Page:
She watched from the sidelines at Hayward Field in Eugene, Oregon, as 4:15 was worth just ninth place in Heat 1 of the 1500 prelims.
"I was like, 'I can't do that,'" Nelson said. "It freaked me out, and I just ran awful. I knew 4:15 was all I had that year. But if I had run 4:15 that day, I would have made finals."
Instead, she psyched herself out and ran just 4:22, failing to advance. She says now that her goals were simply limited. Nelson hadn't realistically thought beyond just qualifying to compete in Eugene.
"I got there and was like, 'I have to run two more races? What? I just want to go on vacation to Italy with my boyfriend,'" she says. "I know it's really bad to say, but that's how it was."
Maybe the romantic Italian vacation was distracting last year. But Nelson credits part of her breakthrough on the track to her boyfriend, fellow Samford runner Arséne Guillorel.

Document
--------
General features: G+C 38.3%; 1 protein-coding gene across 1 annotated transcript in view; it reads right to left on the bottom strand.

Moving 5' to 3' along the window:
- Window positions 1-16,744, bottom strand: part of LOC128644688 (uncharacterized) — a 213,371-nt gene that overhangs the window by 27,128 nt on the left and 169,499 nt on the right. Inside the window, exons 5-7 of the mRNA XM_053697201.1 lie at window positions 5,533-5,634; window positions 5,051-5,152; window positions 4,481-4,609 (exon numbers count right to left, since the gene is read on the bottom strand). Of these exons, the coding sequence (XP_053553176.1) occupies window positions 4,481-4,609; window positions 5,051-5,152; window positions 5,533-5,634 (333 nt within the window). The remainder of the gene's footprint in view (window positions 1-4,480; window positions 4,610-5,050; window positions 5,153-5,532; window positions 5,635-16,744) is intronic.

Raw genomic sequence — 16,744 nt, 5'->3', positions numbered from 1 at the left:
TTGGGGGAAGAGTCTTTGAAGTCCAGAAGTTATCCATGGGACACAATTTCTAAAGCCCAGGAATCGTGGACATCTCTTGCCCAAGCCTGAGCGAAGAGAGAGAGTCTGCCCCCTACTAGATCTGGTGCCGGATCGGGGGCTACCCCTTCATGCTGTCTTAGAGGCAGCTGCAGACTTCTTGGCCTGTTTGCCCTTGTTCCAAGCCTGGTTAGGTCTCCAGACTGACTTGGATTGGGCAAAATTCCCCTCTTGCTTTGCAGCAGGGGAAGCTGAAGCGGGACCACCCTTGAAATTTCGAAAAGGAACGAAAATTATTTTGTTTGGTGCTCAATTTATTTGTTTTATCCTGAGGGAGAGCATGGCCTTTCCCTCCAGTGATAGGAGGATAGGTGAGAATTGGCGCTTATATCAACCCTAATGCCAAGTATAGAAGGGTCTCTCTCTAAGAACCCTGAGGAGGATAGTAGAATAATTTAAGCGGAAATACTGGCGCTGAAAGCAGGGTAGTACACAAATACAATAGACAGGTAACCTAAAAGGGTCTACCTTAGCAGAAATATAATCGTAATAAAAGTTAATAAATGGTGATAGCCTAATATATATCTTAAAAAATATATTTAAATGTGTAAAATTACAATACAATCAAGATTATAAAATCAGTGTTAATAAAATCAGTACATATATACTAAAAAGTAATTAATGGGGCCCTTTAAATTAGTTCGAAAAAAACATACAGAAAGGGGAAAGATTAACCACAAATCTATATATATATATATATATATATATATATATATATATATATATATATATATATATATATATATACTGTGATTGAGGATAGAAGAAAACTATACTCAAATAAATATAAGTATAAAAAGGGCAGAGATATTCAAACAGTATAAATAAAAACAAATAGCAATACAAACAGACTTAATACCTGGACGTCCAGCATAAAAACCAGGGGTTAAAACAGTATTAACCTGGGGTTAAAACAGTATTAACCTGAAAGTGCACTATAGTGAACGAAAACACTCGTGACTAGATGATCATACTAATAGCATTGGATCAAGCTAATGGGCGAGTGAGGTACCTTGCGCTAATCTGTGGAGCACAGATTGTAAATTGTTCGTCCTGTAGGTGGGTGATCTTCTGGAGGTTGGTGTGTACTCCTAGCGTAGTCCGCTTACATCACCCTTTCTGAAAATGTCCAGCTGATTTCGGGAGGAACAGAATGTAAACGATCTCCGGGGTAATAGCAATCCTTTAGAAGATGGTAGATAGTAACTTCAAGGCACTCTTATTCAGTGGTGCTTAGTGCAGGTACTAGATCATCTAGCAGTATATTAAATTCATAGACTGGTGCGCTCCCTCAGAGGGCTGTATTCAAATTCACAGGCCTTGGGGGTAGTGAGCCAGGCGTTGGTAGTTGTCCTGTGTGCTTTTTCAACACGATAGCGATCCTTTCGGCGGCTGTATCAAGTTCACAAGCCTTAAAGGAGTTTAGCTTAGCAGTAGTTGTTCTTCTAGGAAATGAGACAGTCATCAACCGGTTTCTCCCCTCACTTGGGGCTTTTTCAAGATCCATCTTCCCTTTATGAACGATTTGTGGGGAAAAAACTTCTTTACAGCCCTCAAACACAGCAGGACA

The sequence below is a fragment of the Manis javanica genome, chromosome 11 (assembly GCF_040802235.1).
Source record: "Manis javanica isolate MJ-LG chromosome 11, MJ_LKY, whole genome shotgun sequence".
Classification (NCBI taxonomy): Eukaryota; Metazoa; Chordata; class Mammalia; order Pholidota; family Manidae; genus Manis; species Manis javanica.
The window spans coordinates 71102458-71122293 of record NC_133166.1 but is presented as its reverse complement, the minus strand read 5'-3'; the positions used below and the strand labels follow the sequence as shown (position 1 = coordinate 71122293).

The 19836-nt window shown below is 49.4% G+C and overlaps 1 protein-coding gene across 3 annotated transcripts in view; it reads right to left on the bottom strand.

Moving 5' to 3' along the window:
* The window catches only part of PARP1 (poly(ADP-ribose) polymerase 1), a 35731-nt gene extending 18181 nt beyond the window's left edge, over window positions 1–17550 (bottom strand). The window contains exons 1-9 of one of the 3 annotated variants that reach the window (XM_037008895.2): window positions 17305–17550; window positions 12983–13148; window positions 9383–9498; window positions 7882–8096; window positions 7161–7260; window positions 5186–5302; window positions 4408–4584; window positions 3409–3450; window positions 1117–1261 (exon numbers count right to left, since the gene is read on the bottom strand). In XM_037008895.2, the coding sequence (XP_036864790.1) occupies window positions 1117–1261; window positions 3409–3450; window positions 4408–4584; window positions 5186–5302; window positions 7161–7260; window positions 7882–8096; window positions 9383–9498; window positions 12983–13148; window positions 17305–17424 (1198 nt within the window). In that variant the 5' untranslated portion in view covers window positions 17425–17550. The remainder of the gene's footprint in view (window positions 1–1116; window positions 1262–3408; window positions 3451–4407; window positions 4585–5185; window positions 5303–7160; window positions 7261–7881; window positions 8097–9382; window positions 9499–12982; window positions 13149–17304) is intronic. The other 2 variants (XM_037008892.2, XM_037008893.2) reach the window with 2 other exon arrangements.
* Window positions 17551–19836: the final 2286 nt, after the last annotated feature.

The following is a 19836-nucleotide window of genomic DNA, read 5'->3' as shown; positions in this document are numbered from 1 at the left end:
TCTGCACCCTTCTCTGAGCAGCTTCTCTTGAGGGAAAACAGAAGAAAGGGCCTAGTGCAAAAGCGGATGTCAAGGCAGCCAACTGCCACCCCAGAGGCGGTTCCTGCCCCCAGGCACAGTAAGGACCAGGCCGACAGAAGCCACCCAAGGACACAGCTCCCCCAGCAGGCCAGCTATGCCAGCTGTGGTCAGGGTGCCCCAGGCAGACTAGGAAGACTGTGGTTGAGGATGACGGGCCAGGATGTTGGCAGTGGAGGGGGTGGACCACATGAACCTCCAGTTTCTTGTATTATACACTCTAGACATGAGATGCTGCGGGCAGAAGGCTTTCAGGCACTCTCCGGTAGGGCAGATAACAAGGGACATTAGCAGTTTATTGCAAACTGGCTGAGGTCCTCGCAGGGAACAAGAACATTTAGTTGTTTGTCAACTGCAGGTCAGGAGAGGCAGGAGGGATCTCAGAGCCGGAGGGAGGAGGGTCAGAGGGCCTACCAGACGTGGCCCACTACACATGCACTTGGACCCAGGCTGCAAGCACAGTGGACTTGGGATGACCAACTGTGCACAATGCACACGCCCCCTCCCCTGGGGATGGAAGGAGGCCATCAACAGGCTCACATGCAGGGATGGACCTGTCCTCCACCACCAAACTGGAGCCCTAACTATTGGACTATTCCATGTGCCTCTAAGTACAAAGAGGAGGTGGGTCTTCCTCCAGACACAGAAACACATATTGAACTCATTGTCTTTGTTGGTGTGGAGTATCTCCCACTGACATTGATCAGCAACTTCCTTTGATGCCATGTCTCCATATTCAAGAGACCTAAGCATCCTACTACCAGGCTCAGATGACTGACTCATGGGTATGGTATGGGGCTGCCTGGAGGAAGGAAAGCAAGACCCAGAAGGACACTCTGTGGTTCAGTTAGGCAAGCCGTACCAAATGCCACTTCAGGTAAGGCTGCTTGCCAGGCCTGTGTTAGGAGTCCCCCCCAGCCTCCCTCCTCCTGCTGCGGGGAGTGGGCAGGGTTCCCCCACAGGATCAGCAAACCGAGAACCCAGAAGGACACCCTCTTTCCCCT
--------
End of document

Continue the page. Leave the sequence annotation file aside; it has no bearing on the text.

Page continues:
When Guillorel, who earned second-team All-American honors in the 5K last spring with a 13:53, 12th-place finish, shared his ambitions of becoming a professional runner, Nelson realized she wanted the same thing.
"This was last February, before I started running fast," she says. "I was a 4:49/4:28 girl. He said, you really have a short amount of time to be at your peak performance, only 10 years. I want to have great achievements, and if I want to do it on the track, I have to do it now.
"I just changed my entire lifestyle. I was getting more sleep, consistent with mileage, stopped drinking soda, stopped eating junk food."